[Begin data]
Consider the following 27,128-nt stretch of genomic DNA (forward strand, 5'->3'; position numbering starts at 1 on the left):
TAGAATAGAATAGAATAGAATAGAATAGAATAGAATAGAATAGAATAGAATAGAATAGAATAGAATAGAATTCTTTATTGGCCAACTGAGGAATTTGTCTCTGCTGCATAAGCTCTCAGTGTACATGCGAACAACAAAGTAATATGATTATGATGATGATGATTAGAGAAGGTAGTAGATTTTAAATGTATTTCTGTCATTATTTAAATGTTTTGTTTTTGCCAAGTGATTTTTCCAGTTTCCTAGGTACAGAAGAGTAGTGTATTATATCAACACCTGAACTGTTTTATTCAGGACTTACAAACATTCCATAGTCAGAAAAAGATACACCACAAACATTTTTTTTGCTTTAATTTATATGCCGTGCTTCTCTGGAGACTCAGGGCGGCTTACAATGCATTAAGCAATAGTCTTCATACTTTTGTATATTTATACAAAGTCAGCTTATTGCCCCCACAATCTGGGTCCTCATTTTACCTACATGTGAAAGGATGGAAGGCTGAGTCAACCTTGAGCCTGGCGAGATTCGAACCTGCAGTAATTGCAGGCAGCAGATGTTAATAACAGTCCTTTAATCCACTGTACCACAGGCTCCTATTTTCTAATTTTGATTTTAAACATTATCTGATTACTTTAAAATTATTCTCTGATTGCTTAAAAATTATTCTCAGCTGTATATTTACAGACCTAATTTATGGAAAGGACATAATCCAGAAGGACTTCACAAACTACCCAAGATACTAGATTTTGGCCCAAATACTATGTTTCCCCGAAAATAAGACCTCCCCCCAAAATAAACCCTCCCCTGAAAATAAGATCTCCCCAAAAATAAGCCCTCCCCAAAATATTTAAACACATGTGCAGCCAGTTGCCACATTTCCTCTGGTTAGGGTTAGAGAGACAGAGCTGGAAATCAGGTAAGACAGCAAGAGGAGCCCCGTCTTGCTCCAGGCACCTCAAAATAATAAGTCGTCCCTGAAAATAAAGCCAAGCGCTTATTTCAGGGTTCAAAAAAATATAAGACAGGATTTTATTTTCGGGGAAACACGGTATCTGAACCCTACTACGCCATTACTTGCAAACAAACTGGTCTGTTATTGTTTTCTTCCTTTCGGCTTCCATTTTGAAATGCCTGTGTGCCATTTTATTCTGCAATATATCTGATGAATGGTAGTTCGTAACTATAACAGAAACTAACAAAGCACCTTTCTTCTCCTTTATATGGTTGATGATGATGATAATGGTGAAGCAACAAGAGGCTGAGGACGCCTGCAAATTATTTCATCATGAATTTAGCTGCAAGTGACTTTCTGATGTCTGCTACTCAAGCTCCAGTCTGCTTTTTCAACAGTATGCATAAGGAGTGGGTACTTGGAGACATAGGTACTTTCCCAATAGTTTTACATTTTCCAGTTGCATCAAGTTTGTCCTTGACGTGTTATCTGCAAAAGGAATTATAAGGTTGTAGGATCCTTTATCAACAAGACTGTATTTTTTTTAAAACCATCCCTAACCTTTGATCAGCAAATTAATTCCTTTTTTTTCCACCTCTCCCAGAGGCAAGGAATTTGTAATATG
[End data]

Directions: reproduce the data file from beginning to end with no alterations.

Consider the following 27,128-nt stretch of genomic DNA (forward strand, 5'->3'; position numbering starts at 1 on the left):
TAGAATAGAATAGAATAGAATAGAATAGAATAGAATAGAATAGAATAGAATAGAATAGAATAGAATAGAATTCTTTATTGGCCAACTGAGGAATTTGTCTCTGCTGCATAAGCTCTCAGTGTACATGCGAACAACAAAGTAATATGATTATGATGATGATGATTAGAGAAGGTAGTAGATTTTAAATGTATTTCTGTCATTATTTAAATGTTTTGTTTTTGCCAAGTGATTTTTCCAGTTTCCTAGGTACAGAAGAGTAGTGTATTATATCAACACCTGAACTGTTTTATTCAGGACTTACAAACATTCCATAGTCAGAAAAAGATACACCACAAACATTTTTTTTGCTTTAATTTATATGCCGTGCTTCTCTGGAGACTCAGGGCGGCTTACAATGCATTAAGCAATAGTCTTCATACTTTTGTATATTTATACAAAGTCAGCTTATTGCCCCCACAATCTGGGTCCTCATTTTACCTACATGTGAAAGGATGGAAGGCTGAGTCAACCTTGAGCCTGGCGAGATTCGAACCTGCAGTAATTGCAGGCAGCAGATGTTAATAACAGTCCTTTAATCCACTGTACCACAGGCTCCTATTTTCTAATTTTGATTTTAAACATTATCTGATTACTTTAAAATTATTCTCTGATTGCTTAAAAATTATTCTCAGCTGTATATTTACAGACCTAATTTATGGAAAGGACATAATCCAGAAGGACTTCACAAACTACCCAAGATACTAGATTTTGGCCCAAATACTATGTTTCCCCGAAAATAAGACCTCCCCCCAAAATAAACCCTCCCCTGAAAATAAGATCTCCCCAAAAATAAGCCCTCCCCAAAATATTTAAACACATGTGCAGCCAGTTGCCACATTTCCTCTGGTTAGGGTTAGAGAGACAGAGCTGGAAATCAGGTAAGACAGCAAGAGGAGCCCCGTCTTGCTCCAGGCACCTCAAAATAATAAGTCGTCCCTGAAAATAAAGCCAAGCGCTTATTTCAGGGTTCAAAAAAATATAAGACAGGATTTTATTTTCGGGGAAACACGGTATCTGAACCCTACTACGCCATTACTTGCAAACAAACTGGTCTGTTATTGTTTTCTTCCTTTCGGCTTCCATTTTGAAATGCCTGTGTGCCATTTTATTCTGCAATATATCTGATGAATGGTAGTTCGTAACTATAACAGAAACTAACAAAGCACCTTTCTTCTCCTTTATATGGTTGATGATGATGATAATGGTGAAGCAACAAGAGGCTGAGGACGCCTGCAAATTATTTCATCATGAATTTAGCTGCAAGTGACTTTCTGATGTCTGCTACTCAAGCTCCAGTCTGCTTTTTCAACAGTATGCATAAGGAGTGGGTACTTGGAGACATAGGTACTTTCCCAATAGTTTTACATTTTCCAGTTGCATCAAGTTTGTCCTTGACGTGTTATCTGCAAAAGGAATTATAAGGTTGTAGGATCCTTTATCAACAAGACTGTATTTTTTTTAAAACCATCCCTAACCTTTGATCAGCAAATTAATTCCTTTTTTTTCCACCTCTCCCAGAGGCAAGGAATTTGTAATATG